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Its comparative Antiquity.—Dates of its Foundation.-Romulus and his Succes-

sors; King, Senate, and People; Patricians and Clients.— The Roman Repub-
lic: Consuls, Senate, and People; Tribunes; Twelve Tables ; Patricians, Ple-
beians, and Knights ; Popular Assemblies; Slaves ; Soldiers and Wars ; Tem-
ple of Janus; Invasions by the Gauls who burn Rome ; Romans become mas-
ters of Italy; 3 Punic Wars, and Destruction of Carthage; Romans conquer
the known world; Internal Dissensions, Dictators, Insurrections, Social nad
Civil and Servile Wars, and Conspiracies ; First Triumvirate, Julius Cesar,
Pompey, and Crassus ; Cesar's Dictatorship and Death ; Second Triumvirate,
Octavius (or Octavian), Antony, and Lepidus ; End of the Roman Republic.
-Augustus and the other Roman Emperors; their Chronology and Succession.

- Varying Limits of Roman Territory.—Roman Religion ; its Gods and Heathen
Institutions; 10 Persecutions of Christians; Christianity afterwards Dominant.
-Decline of the Empire ; Luxury, Licentiousness, and Division ; Rome burnt
by the Goths under Alaric; Other enemies, Huns, Vandals, and Heruli; End
of the Roman Empire of the West.-Kingdom of Italy under the Goths and
Lombards.-Rome and the exarchs of Ravenna.-Charlemagne and his succes-

- The Roman Senator.--The Popes as Temporal Princes from 1278 to
1870.—Rome again the Capital of Italy. - Its Situation and General Features ;
its Climate, Hills, River, Ports, Bridges, Military Roads, Railroads, Walls,

Gates ; Panorama of Rome.—Principal Churches; St. Peter's Basilica, with a
( notice of the Chair of St. Peter ; Basilicas of St. John Lateran, St. Mary Ma-

jor, St. Paul, San Lorenzo or St. Lawrence, Holy Cross in Jerusalem, St.
Agnes beyond the Walls; 11 other Churches Described.—Palaces : the Vatican,
with its Pauline and Sistine Chapels, Museum, Library, &c.; Quirinal; Lat-
eran; Capitol ; Private Palaces ; Palace of the Inquisition; Palazzo della Can-
celleria. – Villas. — Colleges. Schools and Periodicals. — Hospitals.-Work

sors.

house.-Squares.-Obelisks.-Fountains.-Aqueducts, modern and ancient.-
Castle of St. Angelo.—Antiquities : Tomb of Cecilia Metella ; the Coliseum ;
Circus of Romulus and Circus Maximus ; Palace of the Cesars; Monte Tes-
taccio; Baths of Caracalla, of Diocletian, and of Titus ; the Pantheon; Roman
Forum; Mamertine Prison; Arches of Titus and of Constantine; Trajan's
Column and Antonine Column ; Pretorian Camp; Campus Martius ; Catacombs
and Columbaria ; Cloaca Marima.— The Modern City : its Industry, Popula-
tion, Districts, Government and Condition under the Papal Rule.

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GENERAL VIEW OF THE ROMAN CATHOLIC CHURCH OR SYSTEM.

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The terms “ Roman Catholic,” “Romanism,” “Romish,” Papacy,” &c.—Prot-

estant Analysis of the System, with Historical Memoranda of Church Rites,
Ceremonies, Practices, Doctrines, Titles, &c.—Cardinal Wiseman's Account of
the R. C. Church ; its Government, Laws (including the Creed of Pope Pius
IV.), Constitutive Principle, and Extent of Dominion, with notes giving the
“Nicene Creed,” the Tridentine Doctrines of Original Sin and Justification,
&c — The "Immaculate Conception of the Blessed Virgin Mary," as pronounced
and defined, Dec. 8, 1854.—Vatican Decree of July 18, 1870, establishing the
Primacy and Infallibility of the Pope.

CHAPTER III., -

- 119-164

THE POPES AND THEIR SOVEREIGNTY.

The titles “ Pope,"

,“Roman Pontiff,” “Holy See,” &c.—The Pope's Spiritual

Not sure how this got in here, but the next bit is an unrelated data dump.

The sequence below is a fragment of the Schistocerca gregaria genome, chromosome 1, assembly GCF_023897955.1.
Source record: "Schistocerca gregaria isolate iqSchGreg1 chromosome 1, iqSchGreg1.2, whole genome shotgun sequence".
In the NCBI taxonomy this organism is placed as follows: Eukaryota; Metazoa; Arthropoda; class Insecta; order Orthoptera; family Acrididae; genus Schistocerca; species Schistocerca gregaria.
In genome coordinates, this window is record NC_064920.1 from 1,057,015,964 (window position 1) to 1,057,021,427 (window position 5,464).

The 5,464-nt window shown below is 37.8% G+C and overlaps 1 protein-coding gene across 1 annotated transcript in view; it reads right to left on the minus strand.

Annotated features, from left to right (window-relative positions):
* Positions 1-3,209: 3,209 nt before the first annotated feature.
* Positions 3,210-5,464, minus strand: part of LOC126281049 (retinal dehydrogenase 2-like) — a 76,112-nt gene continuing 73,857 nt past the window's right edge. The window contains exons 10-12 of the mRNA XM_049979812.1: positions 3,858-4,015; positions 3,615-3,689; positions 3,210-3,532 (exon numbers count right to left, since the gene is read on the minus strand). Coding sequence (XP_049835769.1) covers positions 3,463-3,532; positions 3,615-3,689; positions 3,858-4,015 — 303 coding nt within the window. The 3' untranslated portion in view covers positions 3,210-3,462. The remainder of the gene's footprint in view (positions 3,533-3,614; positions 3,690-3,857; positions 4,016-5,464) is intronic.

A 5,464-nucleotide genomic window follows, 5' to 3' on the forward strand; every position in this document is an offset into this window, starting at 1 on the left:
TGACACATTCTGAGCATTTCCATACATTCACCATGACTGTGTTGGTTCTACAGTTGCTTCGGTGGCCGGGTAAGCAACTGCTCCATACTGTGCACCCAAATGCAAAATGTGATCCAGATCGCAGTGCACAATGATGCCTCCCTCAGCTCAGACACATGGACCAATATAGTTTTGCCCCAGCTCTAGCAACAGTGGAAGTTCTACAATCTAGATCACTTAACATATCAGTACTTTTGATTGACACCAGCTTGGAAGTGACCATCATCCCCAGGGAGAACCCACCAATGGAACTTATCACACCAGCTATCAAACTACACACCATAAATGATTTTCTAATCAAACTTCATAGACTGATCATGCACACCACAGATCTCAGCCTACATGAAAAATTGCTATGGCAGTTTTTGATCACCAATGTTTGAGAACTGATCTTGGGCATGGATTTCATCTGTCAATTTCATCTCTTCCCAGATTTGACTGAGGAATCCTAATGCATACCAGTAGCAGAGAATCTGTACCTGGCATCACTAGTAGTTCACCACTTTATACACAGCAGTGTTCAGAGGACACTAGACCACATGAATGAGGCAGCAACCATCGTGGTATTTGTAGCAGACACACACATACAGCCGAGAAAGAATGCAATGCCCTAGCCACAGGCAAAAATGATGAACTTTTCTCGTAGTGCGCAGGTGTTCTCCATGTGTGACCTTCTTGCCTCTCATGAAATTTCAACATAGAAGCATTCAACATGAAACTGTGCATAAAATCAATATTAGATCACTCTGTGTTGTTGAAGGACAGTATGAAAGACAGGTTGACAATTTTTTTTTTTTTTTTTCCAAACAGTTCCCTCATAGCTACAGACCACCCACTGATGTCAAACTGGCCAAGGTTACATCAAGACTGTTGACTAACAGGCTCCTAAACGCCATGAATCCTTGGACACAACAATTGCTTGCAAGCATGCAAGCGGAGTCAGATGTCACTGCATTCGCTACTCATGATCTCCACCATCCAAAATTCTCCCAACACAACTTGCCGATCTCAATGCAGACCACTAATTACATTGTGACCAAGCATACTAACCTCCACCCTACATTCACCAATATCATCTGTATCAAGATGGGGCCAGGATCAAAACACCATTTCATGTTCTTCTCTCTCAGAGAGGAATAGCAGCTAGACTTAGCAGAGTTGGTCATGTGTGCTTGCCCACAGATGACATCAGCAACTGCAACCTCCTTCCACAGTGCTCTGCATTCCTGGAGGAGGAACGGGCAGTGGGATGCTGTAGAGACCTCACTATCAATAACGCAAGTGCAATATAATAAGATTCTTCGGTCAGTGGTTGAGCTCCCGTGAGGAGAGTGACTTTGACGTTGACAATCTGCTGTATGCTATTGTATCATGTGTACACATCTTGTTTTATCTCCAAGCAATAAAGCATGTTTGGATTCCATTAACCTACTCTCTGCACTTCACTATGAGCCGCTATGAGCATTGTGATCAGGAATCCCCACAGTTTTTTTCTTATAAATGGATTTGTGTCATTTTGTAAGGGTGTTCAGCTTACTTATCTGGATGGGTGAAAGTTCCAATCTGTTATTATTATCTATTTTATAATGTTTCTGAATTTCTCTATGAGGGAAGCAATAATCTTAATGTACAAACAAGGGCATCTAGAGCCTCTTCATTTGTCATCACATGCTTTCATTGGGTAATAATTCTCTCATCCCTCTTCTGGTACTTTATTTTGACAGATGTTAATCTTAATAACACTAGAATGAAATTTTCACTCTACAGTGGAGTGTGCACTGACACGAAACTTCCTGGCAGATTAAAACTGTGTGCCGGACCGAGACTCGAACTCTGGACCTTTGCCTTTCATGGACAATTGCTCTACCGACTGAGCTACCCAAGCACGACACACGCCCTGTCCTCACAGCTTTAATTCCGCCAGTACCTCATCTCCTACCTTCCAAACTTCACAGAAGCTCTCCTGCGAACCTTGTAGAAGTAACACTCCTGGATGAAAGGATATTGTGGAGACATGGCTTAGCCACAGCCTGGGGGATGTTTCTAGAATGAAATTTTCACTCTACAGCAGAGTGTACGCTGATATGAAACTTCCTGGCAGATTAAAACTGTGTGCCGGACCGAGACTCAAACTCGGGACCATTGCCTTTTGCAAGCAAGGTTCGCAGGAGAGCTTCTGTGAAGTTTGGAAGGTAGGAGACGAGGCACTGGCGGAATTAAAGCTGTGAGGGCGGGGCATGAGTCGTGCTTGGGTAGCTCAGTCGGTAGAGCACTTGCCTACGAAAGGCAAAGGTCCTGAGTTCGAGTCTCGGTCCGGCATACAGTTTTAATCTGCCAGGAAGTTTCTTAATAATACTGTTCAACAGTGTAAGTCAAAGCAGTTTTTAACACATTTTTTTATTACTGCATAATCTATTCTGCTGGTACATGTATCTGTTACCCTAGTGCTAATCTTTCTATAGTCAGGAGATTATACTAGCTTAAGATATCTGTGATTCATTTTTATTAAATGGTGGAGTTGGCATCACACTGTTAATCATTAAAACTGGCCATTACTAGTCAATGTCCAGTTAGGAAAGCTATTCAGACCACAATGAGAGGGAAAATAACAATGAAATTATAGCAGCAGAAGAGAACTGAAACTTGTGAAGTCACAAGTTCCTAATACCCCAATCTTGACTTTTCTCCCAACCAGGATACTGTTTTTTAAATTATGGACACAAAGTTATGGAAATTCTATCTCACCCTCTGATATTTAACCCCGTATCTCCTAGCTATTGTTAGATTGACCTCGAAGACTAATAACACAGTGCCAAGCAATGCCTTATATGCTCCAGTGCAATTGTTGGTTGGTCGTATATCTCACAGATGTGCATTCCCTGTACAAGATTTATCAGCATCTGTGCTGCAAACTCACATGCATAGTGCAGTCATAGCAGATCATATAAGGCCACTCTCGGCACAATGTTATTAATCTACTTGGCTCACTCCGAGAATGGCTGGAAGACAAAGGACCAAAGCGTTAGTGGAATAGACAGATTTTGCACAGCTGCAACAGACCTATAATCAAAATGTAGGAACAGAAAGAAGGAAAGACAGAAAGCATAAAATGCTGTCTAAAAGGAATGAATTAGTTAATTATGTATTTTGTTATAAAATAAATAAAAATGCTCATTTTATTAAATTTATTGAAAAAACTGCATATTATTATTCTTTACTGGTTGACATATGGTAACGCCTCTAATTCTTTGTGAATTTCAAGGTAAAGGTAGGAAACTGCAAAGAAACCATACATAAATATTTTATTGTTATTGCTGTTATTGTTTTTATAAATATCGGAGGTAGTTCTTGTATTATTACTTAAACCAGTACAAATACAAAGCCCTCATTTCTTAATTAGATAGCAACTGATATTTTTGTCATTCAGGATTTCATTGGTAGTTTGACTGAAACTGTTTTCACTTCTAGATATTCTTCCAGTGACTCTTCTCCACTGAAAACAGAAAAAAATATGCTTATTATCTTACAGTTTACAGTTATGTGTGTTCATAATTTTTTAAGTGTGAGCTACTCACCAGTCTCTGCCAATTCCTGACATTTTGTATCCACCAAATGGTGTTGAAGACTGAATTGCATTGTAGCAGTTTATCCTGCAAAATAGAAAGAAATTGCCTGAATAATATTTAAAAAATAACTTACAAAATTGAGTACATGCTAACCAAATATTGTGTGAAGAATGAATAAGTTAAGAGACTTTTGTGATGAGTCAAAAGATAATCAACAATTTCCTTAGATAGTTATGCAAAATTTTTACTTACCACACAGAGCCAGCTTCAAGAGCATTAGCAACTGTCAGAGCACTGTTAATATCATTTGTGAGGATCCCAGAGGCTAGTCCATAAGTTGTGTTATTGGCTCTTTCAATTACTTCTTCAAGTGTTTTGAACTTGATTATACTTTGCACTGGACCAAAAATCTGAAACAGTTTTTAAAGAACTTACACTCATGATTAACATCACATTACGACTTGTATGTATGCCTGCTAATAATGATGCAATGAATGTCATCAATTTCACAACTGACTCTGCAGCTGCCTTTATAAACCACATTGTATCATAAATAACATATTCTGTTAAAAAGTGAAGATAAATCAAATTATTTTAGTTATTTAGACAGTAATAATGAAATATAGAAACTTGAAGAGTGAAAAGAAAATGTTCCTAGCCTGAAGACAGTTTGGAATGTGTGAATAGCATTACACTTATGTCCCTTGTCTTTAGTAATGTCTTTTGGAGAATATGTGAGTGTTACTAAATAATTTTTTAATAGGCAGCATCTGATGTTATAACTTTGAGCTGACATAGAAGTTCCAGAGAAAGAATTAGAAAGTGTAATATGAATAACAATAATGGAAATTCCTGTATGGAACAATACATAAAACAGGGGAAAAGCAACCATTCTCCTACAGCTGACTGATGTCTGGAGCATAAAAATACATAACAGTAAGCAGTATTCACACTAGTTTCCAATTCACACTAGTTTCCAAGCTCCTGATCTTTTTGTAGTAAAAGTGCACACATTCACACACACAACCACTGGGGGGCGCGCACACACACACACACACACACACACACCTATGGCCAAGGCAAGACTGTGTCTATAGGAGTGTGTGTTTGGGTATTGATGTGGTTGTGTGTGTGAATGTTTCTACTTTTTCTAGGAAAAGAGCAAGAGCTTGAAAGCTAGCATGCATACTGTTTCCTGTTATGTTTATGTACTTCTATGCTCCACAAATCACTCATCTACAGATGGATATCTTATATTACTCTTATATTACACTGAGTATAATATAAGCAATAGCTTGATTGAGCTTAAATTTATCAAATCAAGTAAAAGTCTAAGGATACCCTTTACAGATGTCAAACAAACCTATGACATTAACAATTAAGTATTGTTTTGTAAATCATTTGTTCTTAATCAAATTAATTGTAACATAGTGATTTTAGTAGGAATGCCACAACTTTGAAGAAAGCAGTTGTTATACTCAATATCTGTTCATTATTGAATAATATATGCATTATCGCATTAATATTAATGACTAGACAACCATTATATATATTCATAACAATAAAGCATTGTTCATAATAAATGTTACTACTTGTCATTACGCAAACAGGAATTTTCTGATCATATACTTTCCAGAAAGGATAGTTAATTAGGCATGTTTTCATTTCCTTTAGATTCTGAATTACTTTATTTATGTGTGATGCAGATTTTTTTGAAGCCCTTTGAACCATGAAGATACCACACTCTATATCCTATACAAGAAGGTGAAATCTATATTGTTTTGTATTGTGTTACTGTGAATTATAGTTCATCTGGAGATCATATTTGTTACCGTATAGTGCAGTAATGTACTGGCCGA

Sovereignty or Supremacy : Argument from Mat. 16 :18, 19; Question about
Peter's being Bishop of the Church of Rome; Historical View of the
Pope's Spiritual Sovereignty.-History of the Pope's Temporal Authority :
Peter not a Sovereign ; Privileges granted to the Clergy and Bishops by the
Roman Emperors ; Political Importance of the Bishop of Rome from the 7th
century onward ; Grants from Pepin and Charlemagne; " Isidorian Decretals”;
John XII. and the Troubles of the 10th century ; Gregory VII. enforces the
Celibacy of the Clergy, destroys the Independence of the National Churches, and
humbles the Emperor Henry IV.; Donation of the Countess Matilda; The
Crusades and the Canon Law; nocent III. forms a Papal State ; Removal
to Avignon ; Great Schism of the West; Deposition of Pope John XXIII.,
&c., by the Council of Constance; Decline of Power after Boniface VIII.;
Eugene IV. and the Council of Basle; the Papal State from Alexander VI.
to the present time.—Notices of some Popes : Alexander VI.; Julius II. ;
Leo X.; Pius VII.; Leo XII. ; Pius VIII. ; Gregory XVI. ; Pius IX.— The
Pope's Private Life.- His Swiss Guards and State-carriage.--A Papal Proces-
sion.—Mass at the Pope's Chapel.—The Papal Government.-Occupation of
Rome by the Italians in 1870: Language of “The Catholic World”; Excom-
munication of the King of Italy, &c. ; Address of New York Catholics to the
Pope, December, 1870; Resolutions and Address to the Government and People
of Italy, from the Meeting at the N. Y. Academy of Music, Jan. 13, 1871.-
Names and Chronology of the Popes.

PAGE.

CHAPTER IV., ·

- 165-186
THE POPE'S ALLOCUTIONS, BULLS, AND OTHER OFFICIAL COMMUNICATIONS.
“ Allocution" defined ; Allocution Maxima quidem, of June 9, 1862.—"Bull”

defined.—Bulls, In Cæna Domini, Unigenitus, and Æternus ille.—" Brief” ; Defi-
nition and Example.—"Encyclical Letter ” defined ; Encyclical Letter of Pope
Gregory XVI., May 8, 1844, and its bearings.—“ Rescript”; Definition and
Example.—“ Constitution" defined and exemplified.

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“Cardinal" defined ; Development of the Office; Number, Rank, Salary, Dress,

and Mode of Appointment; Personal Appearance ; List.-Secretary of State ;
Antonelli described.—“ Consistory" defined.—“ Conclave” described.—" Pre-
lates” described.—“Congregations"; their origin, composition, and special
work.

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“Ecumenical" and other Councils defined.—The Catholic Almanac's List of Ecu.

menical Councils.-Councils accepted by the Greeks, &c.— Notices of Ecumen-
ical Councils : (I.) First of Nice, 325 ; (II.) First of Constantinople, 381 ; (III.)
of Ephesus, 431 ; (IV.) of Chalcedon, 451; (V.) Second of Constantinople,
553; (VI.) Third of Constantinople, 680; (VII.) Second of Nice, 787; (VIII.)
Fourth of Constantinople, 869 ; (IX.) First Lateran, 1123; (X.) Second Lat-
eran, 1139; (XI.) Third Lateran, 1179; (XII.) Fourth Lateran, 1215; (XIII.)
First of Lyons, 1245; (XIV.) Second of Lyons, 1274; (XV) of Vienne,
1311.-Council of Pisa, 1409, summoned by Cardinals to end the Great West-
ern Schism.-Council of Constance, 1414-18; its Deposition of Pope John
XXIII. ; Election of Martin V.; Burning of John Huss and of Jerome of
Prague ; Decrees respecting the Supremacy of the Council, &c.—Council of